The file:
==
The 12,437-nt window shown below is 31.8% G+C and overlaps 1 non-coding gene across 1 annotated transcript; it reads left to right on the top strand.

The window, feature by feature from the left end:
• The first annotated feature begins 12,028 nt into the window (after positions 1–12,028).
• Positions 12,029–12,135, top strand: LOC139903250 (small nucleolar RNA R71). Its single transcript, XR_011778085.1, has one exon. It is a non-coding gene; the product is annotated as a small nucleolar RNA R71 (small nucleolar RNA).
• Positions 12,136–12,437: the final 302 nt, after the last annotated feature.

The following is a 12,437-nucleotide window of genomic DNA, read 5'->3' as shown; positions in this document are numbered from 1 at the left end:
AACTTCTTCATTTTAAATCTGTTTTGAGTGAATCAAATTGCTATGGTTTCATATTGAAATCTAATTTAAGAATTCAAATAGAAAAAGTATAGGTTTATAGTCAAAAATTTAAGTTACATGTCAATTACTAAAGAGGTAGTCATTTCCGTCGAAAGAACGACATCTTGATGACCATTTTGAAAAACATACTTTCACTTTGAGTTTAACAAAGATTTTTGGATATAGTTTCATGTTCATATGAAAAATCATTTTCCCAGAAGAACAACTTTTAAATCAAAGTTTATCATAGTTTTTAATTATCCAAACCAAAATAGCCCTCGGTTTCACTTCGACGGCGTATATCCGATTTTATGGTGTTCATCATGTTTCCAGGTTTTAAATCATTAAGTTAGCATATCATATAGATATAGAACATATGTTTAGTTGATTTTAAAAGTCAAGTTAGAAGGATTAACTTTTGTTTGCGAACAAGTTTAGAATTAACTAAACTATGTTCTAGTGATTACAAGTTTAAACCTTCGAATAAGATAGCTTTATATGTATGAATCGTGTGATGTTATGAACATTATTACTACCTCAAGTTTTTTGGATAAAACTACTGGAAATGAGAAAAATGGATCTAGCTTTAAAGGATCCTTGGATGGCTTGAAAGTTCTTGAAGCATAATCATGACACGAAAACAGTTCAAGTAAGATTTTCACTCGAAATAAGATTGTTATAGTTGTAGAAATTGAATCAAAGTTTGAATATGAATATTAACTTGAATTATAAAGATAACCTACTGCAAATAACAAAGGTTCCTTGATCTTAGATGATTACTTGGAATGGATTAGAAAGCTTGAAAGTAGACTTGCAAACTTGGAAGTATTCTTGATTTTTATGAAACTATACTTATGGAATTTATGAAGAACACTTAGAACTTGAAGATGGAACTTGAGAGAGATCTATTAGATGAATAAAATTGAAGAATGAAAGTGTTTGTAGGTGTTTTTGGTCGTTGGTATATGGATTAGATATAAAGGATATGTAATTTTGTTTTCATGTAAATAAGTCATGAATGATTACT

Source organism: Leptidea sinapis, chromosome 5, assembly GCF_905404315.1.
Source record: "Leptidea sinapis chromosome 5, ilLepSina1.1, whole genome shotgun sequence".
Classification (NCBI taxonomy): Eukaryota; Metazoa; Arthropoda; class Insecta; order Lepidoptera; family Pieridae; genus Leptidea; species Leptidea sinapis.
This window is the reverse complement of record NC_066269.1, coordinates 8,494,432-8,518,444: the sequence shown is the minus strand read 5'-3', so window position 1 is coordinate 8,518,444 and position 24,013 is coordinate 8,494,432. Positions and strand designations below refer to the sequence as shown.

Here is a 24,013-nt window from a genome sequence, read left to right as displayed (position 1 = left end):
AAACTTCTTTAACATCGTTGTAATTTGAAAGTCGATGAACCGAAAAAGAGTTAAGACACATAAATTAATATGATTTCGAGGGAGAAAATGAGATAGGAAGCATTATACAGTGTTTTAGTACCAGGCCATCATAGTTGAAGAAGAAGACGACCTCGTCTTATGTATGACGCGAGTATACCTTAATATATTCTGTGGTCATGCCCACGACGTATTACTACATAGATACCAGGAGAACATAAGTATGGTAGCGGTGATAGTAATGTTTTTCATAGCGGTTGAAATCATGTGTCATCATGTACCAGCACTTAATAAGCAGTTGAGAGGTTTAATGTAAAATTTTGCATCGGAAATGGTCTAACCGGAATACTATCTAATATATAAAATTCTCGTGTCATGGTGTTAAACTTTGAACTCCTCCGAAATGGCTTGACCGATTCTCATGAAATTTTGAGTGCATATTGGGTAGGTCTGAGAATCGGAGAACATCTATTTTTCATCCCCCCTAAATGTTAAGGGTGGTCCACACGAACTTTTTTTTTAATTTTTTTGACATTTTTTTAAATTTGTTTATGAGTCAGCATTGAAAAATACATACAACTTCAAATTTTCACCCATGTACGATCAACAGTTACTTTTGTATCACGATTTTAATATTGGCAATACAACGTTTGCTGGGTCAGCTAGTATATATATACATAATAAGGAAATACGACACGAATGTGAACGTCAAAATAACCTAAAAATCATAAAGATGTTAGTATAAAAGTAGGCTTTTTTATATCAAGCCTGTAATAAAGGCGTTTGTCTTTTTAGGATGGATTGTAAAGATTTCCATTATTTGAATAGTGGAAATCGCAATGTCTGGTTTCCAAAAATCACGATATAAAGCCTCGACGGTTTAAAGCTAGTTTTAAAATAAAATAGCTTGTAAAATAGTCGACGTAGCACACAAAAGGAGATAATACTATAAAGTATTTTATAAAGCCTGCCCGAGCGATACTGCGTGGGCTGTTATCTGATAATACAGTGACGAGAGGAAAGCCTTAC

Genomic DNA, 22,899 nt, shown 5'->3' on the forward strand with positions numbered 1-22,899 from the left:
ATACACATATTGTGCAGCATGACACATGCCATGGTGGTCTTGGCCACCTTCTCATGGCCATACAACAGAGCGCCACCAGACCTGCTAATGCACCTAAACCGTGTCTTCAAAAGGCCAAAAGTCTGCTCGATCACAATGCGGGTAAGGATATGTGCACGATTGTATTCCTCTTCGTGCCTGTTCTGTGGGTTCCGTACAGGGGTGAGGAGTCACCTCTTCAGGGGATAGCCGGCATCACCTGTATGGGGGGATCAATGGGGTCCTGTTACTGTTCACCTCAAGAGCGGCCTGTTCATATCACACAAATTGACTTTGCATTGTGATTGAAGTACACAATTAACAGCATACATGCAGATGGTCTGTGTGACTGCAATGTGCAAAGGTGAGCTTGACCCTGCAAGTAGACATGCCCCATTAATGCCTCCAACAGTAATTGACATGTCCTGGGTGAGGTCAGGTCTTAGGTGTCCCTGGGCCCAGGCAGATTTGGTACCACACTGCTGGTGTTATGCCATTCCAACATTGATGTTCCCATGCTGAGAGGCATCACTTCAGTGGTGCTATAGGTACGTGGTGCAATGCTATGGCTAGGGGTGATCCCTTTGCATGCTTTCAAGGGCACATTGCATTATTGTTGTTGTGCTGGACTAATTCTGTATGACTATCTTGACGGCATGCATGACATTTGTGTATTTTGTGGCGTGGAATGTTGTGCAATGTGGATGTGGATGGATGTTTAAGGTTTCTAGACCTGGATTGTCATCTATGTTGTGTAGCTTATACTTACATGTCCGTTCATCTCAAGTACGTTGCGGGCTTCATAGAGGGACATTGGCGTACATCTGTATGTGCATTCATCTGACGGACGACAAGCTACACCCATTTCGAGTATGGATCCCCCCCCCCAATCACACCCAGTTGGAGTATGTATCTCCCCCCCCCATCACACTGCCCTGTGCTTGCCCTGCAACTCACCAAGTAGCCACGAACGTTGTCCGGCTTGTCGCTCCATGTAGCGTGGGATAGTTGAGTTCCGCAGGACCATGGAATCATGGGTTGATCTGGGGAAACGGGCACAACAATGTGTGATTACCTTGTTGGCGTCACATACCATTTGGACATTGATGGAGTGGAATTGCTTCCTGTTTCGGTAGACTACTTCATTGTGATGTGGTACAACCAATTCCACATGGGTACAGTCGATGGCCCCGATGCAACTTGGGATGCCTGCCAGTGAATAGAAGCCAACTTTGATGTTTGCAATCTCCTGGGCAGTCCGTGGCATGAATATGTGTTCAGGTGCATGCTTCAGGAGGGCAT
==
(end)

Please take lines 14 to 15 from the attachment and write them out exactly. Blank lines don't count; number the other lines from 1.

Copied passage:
Genomic DNA, 22,899 nt, shown 5'->3' on the forward strand with positions numbered 1-22,899 from the left:
ATACACATATTGTGCAGCATGACACATGCCATGGTGGTCTTGGCCACCTTCTCATGGCCATACAACAGAGCGCCACCAGACCTGCTAATGCACCTAAACCGTGTCTTCAAAAGGCCAAAAGTCTGCTCGATCACAATGCGGGTAAGGATATGTGCACGATTGTATTCCTCTTCGTGCCTGTTCTGTGGGTTCCGTACAGGGGTGAGGAGTCACCTCTTCAGGGGATAGCCGGCATCACCTGTATGGGGGGATCAATGGGGTCCTGTTACTGTTCACCTCAAGAGCGGCCTGTTCATATCACACAAATTGACTTTGCATTGTGATTGAAGTACACAATTAACAGCATACATGCAGATGGTCTGTGTGACTGCAATGTGCAAAGGTGAGCTTGACCCTGCAAGTAGACATGCCCCATTAATGCCTCCAACAGTAATTGACATGTCCTGGGTGAGGTCAGGTCTTAGGTGTCCCTGGGCCCAGGCAGATTTGGTACCACACTGCTGGTGTTATGCCATTCCAACATTGATGTTCCCATGCTGAGAGGCATCACTTCAGTGGTGCTATAGGTACGTGGTGCAATGCTATGGCTAGGGGTGATCCCTTTGCATGCTTTCAAGGGCACATTGCATTATTGTTGTTGTGCTGGACTAATTCTGTATGACTATCTTGACGGCATGCATGACATTTGTGTATTTTGTGGCGTGGAATGTTGTGCAATGTGGATGTGGATGGATGTTTAAGGTTTCTAGACCTGGATTGTCATCTATGTTGTGTAGCTTATACTTACATGTCCGTTCATCTCAAGTACGTTGCGGGCTTCATAGAGGGACATTGGCGTACATCTGTATGTGCATTCATCTGACGGACGACAAGCTACACCCATTTCGAGTATGGATCCCCCCCCCCAATCACACCCAGTTGGAGTATGTATCTCCCCCCCCCATCACACTGCCCTGTGCTTGCCCTGCAACTCACCAAGTAGCCACGAACGTTGTCCGGCTTGTCGCTCCATGTAGCGTGGGATAGTTGAGTTCCGCAGGACCATGGAATCATGGGTTGATCTGGGGAAACGGGCACAACAATGTGTGATTACCTTGTTGGCGTCACATACCATTTGGACATTGATGGAGTGGAATTGCTTCCTGTTTCGGTAGACTACTTCATTGTGATGTGGTACAACCAATTCCACATGGGTACAGTCGATGGCCCCGATGCAACTTGGGATGCCTGCCAGTGAATAGAAGCCAACTTTGATGTTTGCAATCTCCTGGGCAGTCCGTGGCATGAATATGTGTTCAGGTGCATGCTTCAGGAGGGCAT